A valuable and long-term employee has confidentially revealed to you that he or she is not who he or she claimed to be when originally hired. Since 2012, this scenario is occurring more frequently in part as a result of the Deferred Action for Childhood Arrivals or DACA program. On June 15, 2012, the Secretary of Homeland Security announced that certain individuals who entered the United States illegally as children may apply for deferred action allowing them remain in the US without fear of removal for a period of two years, subject to renewal. DACA does not provide lawful status, but it can provide temporary employment authorization.
When an employer learns that an employee’s identity is different from that previously used to complete the form I-9, the employer can retain the employee or terminate the employee for violating company policy, assuming the existence of applicable and equally applied policy. If the employer retains the employee, the employer should complete a new I-9 for the employee using the new credentials, but include the original date of hire in Section 2 of the new I-9 form. An employer should then attach the new I-9 to the old I-9 and include a brief written explanation for the change. The employer should also attach copies of the new credentials, assuming it does so consistently for all employees.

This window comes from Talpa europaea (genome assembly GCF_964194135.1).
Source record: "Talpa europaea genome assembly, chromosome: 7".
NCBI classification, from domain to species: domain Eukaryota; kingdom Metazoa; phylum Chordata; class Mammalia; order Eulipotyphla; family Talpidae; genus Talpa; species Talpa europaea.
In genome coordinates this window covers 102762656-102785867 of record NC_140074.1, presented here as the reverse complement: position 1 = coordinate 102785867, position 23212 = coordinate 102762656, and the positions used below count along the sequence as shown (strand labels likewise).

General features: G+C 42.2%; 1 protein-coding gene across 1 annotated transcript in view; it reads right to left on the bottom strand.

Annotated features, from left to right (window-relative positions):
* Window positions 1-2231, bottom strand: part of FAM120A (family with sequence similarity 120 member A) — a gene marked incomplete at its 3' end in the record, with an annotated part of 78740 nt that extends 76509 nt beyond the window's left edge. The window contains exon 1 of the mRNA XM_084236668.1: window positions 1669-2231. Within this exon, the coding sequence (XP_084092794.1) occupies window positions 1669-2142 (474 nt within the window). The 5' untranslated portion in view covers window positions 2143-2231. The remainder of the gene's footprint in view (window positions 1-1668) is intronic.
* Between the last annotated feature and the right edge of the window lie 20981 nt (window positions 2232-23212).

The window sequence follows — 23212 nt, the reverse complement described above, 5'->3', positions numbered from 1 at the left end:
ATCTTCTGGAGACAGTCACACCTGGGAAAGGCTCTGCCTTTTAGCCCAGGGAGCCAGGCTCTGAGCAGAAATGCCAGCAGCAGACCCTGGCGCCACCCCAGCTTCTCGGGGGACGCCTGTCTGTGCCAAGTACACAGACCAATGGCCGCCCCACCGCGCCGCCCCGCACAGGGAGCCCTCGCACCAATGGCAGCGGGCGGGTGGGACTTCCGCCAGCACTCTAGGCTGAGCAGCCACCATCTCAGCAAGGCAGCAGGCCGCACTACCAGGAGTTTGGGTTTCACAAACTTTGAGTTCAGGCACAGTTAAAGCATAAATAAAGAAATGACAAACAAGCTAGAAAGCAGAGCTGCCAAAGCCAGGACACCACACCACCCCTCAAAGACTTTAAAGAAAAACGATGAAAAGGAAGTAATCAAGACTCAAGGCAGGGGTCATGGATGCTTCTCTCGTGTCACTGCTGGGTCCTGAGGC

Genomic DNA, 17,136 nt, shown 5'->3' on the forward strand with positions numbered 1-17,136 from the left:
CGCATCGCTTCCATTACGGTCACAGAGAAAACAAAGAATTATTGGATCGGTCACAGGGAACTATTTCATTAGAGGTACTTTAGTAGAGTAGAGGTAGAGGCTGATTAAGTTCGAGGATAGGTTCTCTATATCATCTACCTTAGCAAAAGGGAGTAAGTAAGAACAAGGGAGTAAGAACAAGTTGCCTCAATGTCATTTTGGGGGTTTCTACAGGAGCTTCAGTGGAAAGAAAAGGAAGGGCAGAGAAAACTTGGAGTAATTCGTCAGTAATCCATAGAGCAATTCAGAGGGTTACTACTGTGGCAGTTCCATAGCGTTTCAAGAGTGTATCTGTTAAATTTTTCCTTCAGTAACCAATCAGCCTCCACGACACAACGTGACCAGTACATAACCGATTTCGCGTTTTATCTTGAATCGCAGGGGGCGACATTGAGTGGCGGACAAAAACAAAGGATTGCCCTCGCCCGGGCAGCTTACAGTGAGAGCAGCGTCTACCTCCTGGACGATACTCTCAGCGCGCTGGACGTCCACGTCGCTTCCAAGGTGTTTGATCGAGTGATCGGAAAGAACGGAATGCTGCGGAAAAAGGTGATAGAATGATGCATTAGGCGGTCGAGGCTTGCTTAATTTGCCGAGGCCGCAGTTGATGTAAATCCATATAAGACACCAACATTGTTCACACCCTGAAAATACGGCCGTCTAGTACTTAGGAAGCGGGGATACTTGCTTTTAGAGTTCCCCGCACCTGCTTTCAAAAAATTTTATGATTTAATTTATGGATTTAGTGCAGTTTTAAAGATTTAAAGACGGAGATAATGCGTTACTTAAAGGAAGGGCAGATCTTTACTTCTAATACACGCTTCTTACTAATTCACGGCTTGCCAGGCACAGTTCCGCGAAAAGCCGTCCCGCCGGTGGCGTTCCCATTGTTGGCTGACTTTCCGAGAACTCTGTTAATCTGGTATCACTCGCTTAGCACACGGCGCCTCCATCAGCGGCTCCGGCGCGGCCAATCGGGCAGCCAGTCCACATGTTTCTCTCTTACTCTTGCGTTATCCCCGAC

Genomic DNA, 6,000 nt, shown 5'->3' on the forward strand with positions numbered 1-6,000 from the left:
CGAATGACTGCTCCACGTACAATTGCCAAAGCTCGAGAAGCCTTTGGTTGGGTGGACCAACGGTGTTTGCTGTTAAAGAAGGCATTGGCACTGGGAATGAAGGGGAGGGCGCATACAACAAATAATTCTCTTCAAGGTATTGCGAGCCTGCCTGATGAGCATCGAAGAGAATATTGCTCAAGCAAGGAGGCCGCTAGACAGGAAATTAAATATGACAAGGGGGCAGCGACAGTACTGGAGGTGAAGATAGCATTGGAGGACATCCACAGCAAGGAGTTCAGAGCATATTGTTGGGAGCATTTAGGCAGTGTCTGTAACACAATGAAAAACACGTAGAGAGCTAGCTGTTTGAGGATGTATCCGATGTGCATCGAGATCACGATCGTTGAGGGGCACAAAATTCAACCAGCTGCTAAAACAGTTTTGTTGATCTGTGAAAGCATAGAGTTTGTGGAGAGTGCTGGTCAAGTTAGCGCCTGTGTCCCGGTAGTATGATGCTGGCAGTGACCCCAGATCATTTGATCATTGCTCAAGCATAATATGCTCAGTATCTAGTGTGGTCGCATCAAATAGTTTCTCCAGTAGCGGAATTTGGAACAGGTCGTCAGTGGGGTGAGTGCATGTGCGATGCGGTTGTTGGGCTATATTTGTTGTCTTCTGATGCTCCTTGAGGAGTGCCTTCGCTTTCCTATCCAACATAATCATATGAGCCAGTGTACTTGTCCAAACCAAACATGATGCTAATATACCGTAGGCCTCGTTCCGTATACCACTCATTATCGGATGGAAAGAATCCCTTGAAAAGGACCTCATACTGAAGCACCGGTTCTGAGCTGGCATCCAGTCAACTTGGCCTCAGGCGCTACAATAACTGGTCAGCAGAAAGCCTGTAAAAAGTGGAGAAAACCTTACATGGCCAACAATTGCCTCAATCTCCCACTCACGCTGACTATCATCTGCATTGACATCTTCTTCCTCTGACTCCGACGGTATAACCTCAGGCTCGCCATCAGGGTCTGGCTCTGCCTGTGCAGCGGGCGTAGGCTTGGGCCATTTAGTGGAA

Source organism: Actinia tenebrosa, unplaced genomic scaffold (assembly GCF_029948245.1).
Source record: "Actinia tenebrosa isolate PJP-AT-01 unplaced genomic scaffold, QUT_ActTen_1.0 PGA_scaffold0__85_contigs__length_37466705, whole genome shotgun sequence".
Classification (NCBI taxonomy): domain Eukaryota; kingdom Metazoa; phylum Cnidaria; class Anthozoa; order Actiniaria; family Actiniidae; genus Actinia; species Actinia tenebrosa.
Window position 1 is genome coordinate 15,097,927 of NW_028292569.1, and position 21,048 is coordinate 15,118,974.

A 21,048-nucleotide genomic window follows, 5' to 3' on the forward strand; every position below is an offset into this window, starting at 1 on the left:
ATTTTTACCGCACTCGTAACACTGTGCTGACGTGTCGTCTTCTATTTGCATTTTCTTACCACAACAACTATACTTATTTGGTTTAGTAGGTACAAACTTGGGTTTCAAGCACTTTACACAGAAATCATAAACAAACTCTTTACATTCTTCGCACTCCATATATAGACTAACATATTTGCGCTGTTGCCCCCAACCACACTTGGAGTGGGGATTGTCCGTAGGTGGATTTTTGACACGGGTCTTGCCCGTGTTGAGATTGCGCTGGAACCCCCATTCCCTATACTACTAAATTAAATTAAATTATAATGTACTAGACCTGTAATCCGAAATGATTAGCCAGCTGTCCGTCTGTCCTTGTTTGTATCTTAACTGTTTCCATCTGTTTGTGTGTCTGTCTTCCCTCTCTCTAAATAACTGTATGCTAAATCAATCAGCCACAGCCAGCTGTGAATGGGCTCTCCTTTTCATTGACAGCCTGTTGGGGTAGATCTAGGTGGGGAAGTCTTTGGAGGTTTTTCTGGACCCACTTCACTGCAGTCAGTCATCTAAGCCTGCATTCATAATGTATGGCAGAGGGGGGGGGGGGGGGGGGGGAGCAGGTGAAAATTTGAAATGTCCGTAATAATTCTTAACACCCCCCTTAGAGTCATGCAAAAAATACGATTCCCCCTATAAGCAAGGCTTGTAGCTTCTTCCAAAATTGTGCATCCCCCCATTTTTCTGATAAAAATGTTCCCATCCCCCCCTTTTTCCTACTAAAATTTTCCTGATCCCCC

When preparing the new I-9 form, a DACA-authorized employee will complete Section I of the form, selecting that he or she is an alien authorized to work and will include the expiration date of the employment authorization card and provide his or her alien registration number (which appears on the card). Since the authorization will expire within two years, the employer will be required to re-verify the employee’s credentials to ensure continued employment authorization and should therefore calendar the expiration date at least 120 days prior to the expiration date, so that the employee has time to prepare and file a renewal application. Employers should note that the employee must provide the physical card and not a receipt notice from the USCIS to continue working.